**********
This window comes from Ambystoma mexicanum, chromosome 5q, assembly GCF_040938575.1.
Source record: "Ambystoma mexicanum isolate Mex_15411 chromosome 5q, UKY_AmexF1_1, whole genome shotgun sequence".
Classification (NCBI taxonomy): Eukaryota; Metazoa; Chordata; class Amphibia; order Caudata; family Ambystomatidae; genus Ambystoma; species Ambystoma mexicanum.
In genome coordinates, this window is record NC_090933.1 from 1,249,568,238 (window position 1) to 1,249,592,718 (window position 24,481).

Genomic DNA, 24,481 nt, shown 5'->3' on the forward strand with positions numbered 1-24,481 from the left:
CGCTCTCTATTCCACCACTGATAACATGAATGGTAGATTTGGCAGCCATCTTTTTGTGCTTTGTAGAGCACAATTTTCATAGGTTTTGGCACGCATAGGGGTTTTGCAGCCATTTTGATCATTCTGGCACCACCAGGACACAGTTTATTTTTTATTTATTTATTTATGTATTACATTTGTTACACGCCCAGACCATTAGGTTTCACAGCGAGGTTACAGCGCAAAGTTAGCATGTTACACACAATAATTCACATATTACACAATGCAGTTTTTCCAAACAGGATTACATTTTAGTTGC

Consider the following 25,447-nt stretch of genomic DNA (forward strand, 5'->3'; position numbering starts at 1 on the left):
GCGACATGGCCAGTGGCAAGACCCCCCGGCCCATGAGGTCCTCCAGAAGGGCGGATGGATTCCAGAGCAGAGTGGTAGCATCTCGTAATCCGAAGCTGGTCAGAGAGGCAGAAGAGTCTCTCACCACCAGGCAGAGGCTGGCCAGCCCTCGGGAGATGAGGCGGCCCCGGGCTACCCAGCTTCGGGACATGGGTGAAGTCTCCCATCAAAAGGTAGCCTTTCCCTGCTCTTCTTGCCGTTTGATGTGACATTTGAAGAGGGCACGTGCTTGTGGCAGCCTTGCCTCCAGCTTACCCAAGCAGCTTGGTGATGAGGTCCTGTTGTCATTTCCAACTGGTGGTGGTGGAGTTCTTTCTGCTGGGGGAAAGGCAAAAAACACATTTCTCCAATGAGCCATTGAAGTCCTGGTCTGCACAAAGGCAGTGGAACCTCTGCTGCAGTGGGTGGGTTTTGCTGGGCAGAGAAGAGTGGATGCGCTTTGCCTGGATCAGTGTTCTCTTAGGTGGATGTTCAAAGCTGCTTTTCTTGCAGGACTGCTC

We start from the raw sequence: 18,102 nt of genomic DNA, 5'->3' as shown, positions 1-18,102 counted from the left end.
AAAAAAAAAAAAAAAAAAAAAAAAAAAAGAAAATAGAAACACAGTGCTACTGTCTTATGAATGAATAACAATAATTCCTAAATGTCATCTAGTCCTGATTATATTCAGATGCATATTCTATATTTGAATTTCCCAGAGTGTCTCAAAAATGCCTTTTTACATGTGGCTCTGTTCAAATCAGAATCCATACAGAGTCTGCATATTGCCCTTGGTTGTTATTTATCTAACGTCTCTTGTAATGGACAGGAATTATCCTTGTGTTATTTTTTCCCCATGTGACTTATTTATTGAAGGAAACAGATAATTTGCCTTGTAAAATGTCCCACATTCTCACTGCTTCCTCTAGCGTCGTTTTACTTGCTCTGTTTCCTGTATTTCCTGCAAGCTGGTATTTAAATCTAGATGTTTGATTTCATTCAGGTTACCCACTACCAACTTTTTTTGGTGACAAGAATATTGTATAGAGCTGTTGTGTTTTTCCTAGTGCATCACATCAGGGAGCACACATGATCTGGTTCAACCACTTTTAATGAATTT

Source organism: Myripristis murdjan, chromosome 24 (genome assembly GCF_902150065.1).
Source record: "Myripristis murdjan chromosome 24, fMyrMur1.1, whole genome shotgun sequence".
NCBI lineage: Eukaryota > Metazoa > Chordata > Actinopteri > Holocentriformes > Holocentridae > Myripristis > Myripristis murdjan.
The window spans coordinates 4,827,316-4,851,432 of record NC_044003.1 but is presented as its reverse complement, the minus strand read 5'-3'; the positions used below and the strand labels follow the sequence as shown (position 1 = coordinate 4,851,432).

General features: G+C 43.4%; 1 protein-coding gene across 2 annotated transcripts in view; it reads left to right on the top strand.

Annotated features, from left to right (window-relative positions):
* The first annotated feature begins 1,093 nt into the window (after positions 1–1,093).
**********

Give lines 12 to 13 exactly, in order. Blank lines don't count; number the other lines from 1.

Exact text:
Source record: "Myripristis murdjan chromosome 24, fMyrMur1.1, whole genome shotgun sequence".
NCBI lineage: Eukaryota > Metazoa > Chordata > Actinopteri > Holocentriformes > Holocentridae > Myripristis > Myripristis murdjan.